It didn’t happen.
Saturday came and the evil scourge of homework consumed most everyone’s schedule for most of the morning. I ran to the store, the one on the far side of town. It was two miles. I needed cereal and soap. Soap for the body, soap for the dishes, soap for the clothes. I returned home. Few else were awake. I ate breakfast. The co-valiant roommate came over and pleaded to go back to IF, the “big city”, “THE place to be”, Idaho Falls. His laptop’s power cable wasn’t working and IF the nearest place to get it replaced. This was the third time we had made this trip for this reason in the past six months. No one else could spend the normally boundless time to take him so I agreed. The time was set and we would leave in two hours. My roommate Steve was to go with us too.
Before we made it to IF I made another trip to the store, this time for another neighbor. He needed food. It was the nearby store so it was only another mile. Finally we headed to IF. I noted how close I was to making the mark. There should be plenty of mileage to make it back to Rexburg without going over. There might still be a fun 100,000 trip yet. In IF we went to the shirt store to buy some shirts, a different story for another time. The cable store was just another couple of miles. We decide to have a well deserved lunch break from school, about three extra miles. Then it was time to go home. There was even enough extra mileage to go to the bonfire that night, it was Tonya’s birthday.
Sunday morning came with 76 miles left before the big mark. 76 miles was barely enough to make out to Camas and back. I drove early that Sunday morning watching the volcanic Idaho landscape slide past. The wind was blowing really hard. Twenty miles into the trip snow joined the wind and started to complicate the travel. I pulled to the side of the road to analyze the situation. Looking to the north I saw that the storm would only get worse. I returned home and got ready for church.
The church meetings themselves were good, though in between meeting I could see that the storm had followed me down from the north and was now pestering the small city of Rexburg. We had long ago determined that Rexburg was the headquarters of winter and thus it was the noble responsibility of every citizen to do what they could to expedite the coming of spring and end winter’s chilling rule. The storm, combined with the eagles and the snow, was a reminder that winter was not quite gone yet.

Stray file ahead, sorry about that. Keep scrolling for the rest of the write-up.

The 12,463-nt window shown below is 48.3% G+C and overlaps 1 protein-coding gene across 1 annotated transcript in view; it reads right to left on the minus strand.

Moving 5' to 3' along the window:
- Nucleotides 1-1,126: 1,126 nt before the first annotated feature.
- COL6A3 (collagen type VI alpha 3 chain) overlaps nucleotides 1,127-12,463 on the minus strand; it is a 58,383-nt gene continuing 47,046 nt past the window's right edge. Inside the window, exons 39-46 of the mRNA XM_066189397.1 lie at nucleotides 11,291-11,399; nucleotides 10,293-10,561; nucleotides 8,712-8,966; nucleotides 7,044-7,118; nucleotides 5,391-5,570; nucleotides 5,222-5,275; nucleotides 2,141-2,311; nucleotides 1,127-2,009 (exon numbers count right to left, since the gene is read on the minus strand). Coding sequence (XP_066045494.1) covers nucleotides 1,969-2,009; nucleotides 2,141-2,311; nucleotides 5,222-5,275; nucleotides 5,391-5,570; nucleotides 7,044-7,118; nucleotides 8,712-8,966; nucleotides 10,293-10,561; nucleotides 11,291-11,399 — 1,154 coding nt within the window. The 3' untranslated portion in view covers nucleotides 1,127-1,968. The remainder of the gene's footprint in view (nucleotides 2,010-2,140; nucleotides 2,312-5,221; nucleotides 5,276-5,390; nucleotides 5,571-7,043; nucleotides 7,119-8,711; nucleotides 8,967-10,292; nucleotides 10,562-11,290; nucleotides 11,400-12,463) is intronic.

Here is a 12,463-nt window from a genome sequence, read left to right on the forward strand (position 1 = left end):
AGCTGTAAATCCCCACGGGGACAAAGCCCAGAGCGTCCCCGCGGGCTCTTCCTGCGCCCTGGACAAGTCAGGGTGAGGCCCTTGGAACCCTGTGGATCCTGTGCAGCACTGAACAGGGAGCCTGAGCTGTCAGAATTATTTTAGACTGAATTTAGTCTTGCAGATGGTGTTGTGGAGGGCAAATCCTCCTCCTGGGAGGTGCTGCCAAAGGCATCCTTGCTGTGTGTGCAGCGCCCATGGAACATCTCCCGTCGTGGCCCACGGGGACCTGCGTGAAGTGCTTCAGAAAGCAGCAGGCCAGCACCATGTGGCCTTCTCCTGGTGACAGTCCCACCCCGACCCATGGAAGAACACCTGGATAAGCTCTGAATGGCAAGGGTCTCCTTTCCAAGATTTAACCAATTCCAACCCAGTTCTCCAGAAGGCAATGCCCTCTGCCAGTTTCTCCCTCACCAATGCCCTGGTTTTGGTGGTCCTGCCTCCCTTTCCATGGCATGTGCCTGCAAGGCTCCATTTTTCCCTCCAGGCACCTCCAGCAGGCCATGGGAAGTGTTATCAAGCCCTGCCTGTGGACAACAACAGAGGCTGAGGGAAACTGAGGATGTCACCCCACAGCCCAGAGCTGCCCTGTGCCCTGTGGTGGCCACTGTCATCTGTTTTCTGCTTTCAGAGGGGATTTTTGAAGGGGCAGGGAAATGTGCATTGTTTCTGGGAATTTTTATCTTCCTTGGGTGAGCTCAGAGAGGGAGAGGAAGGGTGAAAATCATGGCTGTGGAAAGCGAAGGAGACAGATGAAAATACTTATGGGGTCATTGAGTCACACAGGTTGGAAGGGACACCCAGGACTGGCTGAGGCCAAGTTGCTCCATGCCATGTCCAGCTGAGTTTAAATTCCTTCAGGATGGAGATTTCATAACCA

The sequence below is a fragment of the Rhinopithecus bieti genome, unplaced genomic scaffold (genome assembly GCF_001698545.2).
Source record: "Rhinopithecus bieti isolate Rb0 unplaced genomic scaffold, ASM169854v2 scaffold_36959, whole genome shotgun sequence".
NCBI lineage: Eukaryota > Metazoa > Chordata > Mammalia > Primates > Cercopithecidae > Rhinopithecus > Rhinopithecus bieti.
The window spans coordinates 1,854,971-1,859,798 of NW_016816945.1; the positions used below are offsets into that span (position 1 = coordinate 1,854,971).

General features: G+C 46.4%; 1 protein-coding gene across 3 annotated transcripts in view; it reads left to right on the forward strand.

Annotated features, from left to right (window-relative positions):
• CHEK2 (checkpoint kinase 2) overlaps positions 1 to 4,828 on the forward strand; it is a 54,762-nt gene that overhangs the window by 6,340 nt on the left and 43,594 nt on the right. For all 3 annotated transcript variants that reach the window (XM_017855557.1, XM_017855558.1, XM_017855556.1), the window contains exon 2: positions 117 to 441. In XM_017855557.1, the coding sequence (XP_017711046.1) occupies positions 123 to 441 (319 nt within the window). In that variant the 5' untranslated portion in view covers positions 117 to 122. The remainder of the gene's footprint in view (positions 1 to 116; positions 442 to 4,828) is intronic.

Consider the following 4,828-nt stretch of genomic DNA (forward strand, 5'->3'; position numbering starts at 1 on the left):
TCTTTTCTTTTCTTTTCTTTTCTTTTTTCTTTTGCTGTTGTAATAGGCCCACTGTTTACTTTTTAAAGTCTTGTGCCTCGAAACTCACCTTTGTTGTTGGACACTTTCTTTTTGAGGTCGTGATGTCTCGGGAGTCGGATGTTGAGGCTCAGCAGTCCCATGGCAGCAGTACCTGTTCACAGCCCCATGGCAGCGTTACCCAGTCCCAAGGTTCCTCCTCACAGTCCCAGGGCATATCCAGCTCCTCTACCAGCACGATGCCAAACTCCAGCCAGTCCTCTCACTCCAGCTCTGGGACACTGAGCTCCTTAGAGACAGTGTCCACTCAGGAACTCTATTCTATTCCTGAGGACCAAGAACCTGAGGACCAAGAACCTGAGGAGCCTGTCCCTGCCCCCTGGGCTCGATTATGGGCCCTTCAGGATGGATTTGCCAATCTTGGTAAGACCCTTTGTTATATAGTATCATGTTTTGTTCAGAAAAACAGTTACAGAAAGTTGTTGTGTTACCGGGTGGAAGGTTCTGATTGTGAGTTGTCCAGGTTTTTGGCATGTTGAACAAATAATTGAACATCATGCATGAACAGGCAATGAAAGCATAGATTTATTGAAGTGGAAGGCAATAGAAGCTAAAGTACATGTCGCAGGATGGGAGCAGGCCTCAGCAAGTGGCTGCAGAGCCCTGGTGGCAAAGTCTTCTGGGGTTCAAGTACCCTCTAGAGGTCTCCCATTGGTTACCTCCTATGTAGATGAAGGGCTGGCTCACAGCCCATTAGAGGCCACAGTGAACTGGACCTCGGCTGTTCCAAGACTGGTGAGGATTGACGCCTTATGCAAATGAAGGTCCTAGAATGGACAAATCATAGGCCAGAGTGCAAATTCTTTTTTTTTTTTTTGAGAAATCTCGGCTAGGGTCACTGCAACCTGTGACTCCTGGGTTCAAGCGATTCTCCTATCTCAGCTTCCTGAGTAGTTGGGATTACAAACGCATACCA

Despite the storm I ran home. No sense in being out in the freezing wind. My roommates followed me home but needed to return to the chapel for another meeting. Normally, I would be fine with them walking but knowing the horrendous conditions outside I couldn’t stand the thought so I offered a ride. The drive back from Camas had taken longer than I thought, 74 miles to be exact. The trip to the chapel put me a mile closer.
Once back home I started reading a book. It was rather enjoyable. My phone rang. The roommates were ready. I again bundled up and braved the cold to my car and drove back to the chapel. I look down and noted the new odometer number: 100000. I had hit the mark on my 76th mile for the day. They emerged out of the building and quickly piled into the car. With the windshield wipers trying to brush the snow away so I could see I headed back home smiling.
I thought back at the adventures and trips I have had with Elazar, all the things we had seen and been too. We have had a good few years together and plan to have many more. My pondering was interrupted by my neighbor down the hall who had been offered a ride by my roommates.
“Thank you,” he said, “you are a life saver.”
“You’re welcome,” I replied. “You know what is most amazing about this?”
“No, what?” he asked.
“Elazar just hit his 100,000 mile,” I said still smiling.
I love my car Elazar.